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CHAPTER VI.

ATTACHMENT TO, AND EDUCATION OF, THEIR

CHILDREN.

In consequence of the universal sentiment that the Indians, from defect of intellect, are incapable of civilization, I fully determined to endeavour to procure a young deserted infant (if such could be found) whom I would have taken and educated with, and as one of my own. My speculations on this plan were, however, frustrated; as all who were intimate with the Indians, concurred in affirming that to obtain one of their children would be impossible. No emolument, or hope of advancement, would induce an Iudian to part with his child. What an exalted virtue is here established ! People who are esteemed most civilized, most refined, have very different feelings as to their offspring, which in many instances are cast off at their birth to be nursed by a hireling; alienated from their early home, and abandoned to the too often careless guardianship of an academy; consigned to a college, where if they learn something of Virgil and the mathematics, they also get initiated, before their manhood, into every species of dissipation; and finally sent to remote parts of the globe (no matter where) with little, if any, regard to a single consideration other than the acquirement of wealth. How few of the duties obligatory on parents are fulfilled by the majority of Christian fathers and mothers !

The tender solicitude of the Indian women, in respect to their children, I have had several opportunities of witnessing; but it was never more com

pletely developed than by the following incident which took place before my eyes.

A mother with an infant at her breast, and two other children, one about eleven and the other eight or nine years of age, were in a canoe near a mile from land, during a violent squall. The wind came in sudden gusts, and the waves dashed in rapid succession over the frail vessel. The poor woman, with a small oar in one hand and the other surrounding her babe, directed the two young ones, who each had a paddle, to get the head of the canoe to the wind while the squall lasted; which, with much labour on the part of these tender little mariners, aided by the mother, was at length effected; but during the effort it was very touching to see the strong emotions of maternal love, evidenced to the poor infant at her breast. She would clasp it tightly to her agitated bosom, then cast a momentary look at her other children, and with an anxious and steady gaze, watch the coming wave. In this scene were exhibited such high degrees of fortitude, dexterity, and parental affection, that I could have wished many of our civilized mothers, who look and think with contempt on the poor Indian, had beheld her.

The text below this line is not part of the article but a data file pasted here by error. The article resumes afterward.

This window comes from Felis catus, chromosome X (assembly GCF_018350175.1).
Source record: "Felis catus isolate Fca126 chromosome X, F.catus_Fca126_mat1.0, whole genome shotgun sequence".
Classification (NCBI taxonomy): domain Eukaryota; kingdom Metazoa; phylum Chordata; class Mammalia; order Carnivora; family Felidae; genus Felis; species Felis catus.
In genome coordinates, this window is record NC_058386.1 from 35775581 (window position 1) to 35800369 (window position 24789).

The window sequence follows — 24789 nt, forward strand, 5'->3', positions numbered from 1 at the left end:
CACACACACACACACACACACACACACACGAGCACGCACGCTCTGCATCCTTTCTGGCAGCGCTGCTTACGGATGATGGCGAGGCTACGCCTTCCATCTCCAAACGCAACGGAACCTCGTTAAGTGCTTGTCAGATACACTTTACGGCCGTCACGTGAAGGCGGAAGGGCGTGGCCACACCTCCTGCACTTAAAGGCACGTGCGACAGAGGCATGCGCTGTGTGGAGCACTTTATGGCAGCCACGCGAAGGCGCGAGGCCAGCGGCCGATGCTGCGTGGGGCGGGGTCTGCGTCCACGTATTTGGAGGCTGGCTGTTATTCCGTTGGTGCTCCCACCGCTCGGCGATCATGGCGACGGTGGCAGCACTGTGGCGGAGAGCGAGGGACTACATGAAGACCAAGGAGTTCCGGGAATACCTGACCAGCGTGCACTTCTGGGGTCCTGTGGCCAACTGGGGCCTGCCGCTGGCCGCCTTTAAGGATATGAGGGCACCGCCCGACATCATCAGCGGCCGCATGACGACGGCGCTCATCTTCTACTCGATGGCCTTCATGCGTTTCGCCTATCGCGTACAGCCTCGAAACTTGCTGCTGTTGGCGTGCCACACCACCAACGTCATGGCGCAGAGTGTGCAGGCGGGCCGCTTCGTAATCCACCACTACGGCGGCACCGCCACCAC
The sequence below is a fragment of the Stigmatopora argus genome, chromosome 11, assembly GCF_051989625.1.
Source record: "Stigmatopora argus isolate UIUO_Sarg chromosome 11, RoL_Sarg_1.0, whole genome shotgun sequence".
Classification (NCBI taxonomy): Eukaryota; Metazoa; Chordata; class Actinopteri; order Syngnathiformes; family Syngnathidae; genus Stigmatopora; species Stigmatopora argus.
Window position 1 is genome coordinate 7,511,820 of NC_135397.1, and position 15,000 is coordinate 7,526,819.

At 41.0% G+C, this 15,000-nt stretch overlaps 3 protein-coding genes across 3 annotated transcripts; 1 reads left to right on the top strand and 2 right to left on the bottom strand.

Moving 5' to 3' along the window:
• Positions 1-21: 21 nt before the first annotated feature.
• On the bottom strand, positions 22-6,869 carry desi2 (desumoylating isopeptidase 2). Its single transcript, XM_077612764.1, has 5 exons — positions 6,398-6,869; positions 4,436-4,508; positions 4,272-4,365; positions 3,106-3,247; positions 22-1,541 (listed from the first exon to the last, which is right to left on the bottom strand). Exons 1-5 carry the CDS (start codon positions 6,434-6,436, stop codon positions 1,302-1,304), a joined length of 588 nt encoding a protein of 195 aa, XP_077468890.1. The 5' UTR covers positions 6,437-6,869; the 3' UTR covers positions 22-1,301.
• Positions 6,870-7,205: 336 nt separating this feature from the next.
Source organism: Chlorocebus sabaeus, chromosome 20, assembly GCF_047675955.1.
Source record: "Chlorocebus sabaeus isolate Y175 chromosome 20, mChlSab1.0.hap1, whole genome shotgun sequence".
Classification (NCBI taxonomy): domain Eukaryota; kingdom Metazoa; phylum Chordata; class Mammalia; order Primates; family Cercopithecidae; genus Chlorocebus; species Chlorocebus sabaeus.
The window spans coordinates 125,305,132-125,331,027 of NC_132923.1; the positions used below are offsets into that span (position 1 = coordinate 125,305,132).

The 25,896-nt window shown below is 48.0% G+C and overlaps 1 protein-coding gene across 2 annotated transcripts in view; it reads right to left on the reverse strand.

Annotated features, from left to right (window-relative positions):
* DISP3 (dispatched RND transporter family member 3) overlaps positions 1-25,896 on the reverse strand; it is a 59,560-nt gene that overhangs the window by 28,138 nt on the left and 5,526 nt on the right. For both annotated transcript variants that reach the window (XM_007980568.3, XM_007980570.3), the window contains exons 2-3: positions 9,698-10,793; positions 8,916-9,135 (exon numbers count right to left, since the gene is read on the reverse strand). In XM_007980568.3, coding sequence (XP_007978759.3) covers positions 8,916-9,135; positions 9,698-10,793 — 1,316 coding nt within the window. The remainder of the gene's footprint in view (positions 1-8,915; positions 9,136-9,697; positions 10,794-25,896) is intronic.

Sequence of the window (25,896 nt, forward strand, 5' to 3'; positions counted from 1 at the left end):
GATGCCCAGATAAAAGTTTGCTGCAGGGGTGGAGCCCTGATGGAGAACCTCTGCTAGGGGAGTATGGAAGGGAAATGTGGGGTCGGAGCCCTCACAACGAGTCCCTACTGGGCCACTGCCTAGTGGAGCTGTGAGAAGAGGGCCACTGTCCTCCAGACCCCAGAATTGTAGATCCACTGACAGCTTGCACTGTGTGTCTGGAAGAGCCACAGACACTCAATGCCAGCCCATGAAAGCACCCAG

This tenderness in the early nurture of their offspring, is followed by the most exact care in their subsequent education. “It may justly be a subject of wonder,” says Mr. Heckewelder, " how a nation, without a written code of laws or system of jurisprudence, without any form or constitution of government, and without even a single elective or hereditary magistrate, can subsist together in peace and harmony, and in the exercise of the moral virtues; how a people can be well and effectually governed, without any external authority, by the mere force of the ascendancy which men of superior minds have over those of a more ordinary stamp; by a tacit, yet universal submission to the aristocracy of experience, talents, and virtue! Such, nevertheless, is the spec

tacle which an Indian nation exhibits to the eye

of a stranger. I have been a witness to it for a long series of years, and after múch observation and reflection to discover the cause of this phenomenon, I think I have reason to be satisfied that it is in a great degree to be ascribed to the pains which the Indians take to instil at an early age honest and virtuous principles upon the minds of their children, and to the method which they pursue in educating them. This method I will not call a system, for systems are unknown to these sons of nature, who, by following alone her dictates, have at once discovered, and follow without effort, that plain obvious path which the philosophers of Europe have been so long in search

of."*

The manner of this education is described by our good missionary as follows: